5.8 Finally, the Complainant submits that as the Respondent has demonstrated he is intending to use the Disputed Domain Name in an unfair manner, thereby intentionally infringing the Complainant's trade marks, the Complainant needs to permanently prevent the Respondent from so acting. It accordingly seeks a transfer of the Disputed Domain Name to the Complainant.

b. Respondent

5.9 No response was received.

6. Discussion and findings

6.1 The Complainant is required to satisfy the Expert on the balance of probabilities that it has met the requirements of paragraph 4 of the Policy, namely that:

"4.1.1 The Complainant has Rights in respect of a name or mark which is identical or similar to the Domain Name; and

4.1.2 The Domain Name, in the hands of the Respondent, is an Unfair Registration."

a. Rights

6.2 The term "Rights" is defined in paragraph 3 of the Policy as follows:

    "Rights includes, but is not limited to, rights enforceable under New Zealand law. However a Complainant will be unable to rely on rights in a name or term which is wholly descriptive of the Complainant's business."

6.3 The Policy does not specifically require that the complainant prove that it owned Rights at the Relevant Date - only that these Rights exist as at the date of the complaint. In many cases, however, a critical issue for the Expert, when looking at Unfair Registration, is the date on which those Rights accrued - in order to determine whether the registration or the subsequent use complained of is "unfair".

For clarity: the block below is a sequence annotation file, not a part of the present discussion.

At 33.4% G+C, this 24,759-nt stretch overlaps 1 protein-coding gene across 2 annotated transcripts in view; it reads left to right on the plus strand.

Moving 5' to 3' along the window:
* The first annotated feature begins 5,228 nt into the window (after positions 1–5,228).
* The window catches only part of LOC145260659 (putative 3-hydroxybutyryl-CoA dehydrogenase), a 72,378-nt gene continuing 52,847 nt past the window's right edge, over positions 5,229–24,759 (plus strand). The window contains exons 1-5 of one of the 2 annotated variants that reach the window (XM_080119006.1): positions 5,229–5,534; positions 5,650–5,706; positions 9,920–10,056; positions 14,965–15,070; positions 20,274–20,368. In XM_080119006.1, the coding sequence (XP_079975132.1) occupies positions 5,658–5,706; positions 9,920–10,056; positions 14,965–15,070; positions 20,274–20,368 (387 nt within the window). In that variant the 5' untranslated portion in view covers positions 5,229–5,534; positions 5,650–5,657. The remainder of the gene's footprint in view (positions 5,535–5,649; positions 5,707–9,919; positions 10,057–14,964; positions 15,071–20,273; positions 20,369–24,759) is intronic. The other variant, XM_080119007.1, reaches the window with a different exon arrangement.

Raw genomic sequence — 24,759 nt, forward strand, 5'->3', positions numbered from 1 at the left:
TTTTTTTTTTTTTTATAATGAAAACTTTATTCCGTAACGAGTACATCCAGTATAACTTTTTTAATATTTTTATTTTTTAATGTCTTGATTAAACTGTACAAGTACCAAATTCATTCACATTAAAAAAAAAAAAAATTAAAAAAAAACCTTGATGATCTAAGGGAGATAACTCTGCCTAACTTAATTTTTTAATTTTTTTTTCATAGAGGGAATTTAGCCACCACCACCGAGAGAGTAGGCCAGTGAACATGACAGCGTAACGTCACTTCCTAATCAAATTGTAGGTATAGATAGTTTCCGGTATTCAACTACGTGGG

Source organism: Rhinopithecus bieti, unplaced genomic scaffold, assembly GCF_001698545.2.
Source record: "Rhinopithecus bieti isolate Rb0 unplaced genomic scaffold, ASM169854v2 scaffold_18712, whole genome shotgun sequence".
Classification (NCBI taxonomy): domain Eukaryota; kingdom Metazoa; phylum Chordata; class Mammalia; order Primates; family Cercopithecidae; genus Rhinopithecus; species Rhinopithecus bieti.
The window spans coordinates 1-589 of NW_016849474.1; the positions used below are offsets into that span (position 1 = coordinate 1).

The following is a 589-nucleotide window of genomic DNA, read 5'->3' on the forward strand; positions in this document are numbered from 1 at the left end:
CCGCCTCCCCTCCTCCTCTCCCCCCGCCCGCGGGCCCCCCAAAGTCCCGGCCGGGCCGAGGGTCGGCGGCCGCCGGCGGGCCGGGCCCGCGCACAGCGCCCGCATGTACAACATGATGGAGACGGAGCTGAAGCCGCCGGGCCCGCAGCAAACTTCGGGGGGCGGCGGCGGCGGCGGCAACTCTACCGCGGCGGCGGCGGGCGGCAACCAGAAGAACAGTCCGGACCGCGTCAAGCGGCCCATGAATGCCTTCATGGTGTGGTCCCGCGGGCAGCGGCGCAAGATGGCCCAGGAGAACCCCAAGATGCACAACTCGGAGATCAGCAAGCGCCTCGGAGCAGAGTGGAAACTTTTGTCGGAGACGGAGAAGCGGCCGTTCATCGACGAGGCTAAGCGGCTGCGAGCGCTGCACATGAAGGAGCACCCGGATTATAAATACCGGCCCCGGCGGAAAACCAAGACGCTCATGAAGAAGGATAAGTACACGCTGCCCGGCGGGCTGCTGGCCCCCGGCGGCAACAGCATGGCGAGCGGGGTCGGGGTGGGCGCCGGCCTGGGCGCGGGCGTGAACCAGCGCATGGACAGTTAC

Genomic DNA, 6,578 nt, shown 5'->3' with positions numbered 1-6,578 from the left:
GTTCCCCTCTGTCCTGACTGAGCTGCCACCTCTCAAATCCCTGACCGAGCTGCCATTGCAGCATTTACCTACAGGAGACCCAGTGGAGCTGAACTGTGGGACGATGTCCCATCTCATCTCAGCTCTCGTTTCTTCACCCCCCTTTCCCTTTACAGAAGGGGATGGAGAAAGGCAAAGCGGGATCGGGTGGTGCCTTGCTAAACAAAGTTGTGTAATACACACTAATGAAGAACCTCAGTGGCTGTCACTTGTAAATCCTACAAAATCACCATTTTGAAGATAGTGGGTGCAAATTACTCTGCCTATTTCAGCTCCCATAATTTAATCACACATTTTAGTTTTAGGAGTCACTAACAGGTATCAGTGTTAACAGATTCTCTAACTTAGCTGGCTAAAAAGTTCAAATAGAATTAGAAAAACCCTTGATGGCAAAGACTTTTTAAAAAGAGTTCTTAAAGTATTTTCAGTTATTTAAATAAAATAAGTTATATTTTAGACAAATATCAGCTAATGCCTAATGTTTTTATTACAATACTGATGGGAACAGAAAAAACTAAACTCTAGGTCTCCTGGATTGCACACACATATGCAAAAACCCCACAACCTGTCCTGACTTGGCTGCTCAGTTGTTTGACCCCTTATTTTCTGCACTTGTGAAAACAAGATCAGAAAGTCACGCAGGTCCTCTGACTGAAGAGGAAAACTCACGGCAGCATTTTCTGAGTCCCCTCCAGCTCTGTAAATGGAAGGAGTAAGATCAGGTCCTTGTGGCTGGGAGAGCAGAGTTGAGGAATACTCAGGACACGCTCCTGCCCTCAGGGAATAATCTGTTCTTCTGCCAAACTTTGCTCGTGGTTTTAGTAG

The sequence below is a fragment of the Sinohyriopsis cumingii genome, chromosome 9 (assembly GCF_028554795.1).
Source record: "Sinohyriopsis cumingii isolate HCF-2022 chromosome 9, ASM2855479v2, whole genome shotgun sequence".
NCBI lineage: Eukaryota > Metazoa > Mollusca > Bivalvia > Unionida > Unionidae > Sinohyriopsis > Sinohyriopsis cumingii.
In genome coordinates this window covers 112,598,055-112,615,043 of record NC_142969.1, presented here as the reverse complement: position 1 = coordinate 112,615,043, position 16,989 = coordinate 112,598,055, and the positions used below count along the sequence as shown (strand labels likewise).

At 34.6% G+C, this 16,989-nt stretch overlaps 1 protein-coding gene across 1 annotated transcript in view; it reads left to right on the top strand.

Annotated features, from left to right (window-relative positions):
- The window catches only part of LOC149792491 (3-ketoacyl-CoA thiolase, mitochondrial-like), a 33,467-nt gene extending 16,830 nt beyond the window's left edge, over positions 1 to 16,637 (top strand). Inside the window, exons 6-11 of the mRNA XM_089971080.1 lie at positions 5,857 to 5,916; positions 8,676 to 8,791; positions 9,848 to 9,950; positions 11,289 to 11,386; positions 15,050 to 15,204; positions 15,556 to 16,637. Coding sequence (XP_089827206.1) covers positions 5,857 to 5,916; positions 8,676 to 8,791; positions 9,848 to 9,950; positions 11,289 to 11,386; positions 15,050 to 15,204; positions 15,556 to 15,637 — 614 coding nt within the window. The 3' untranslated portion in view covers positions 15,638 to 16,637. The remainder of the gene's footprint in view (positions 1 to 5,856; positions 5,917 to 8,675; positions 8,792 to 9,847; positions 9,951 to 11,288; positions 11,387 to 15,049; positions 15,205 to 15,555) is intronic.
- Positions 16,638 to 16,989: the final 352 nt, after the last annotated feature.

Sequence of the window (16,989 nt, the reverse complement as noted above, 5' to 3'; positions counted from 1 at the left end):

6.4 In the present case in terms of the jurisdictional requirement, the Expert is satisfied that the complainant has Rights enforceable under New Zealand law namely two trade mark registrations for "dji" in classes 7, 9, 12 and 28 (trade mark registrations 1012767 and 1012768 described earlier in paragraphs 4.2 and 4.3). These are identical (in the case of the word mark representation) and similar (in the case of the logo registration) to the Disputed Domain Name. Accordingly the Expert finds that paragraph 4.1.1 of the Policy is satisfied in favour of the Complainant.

b. Unfair Registration

6.5 Unfair Registration is defined in paragraph 3 of the Policy as follows: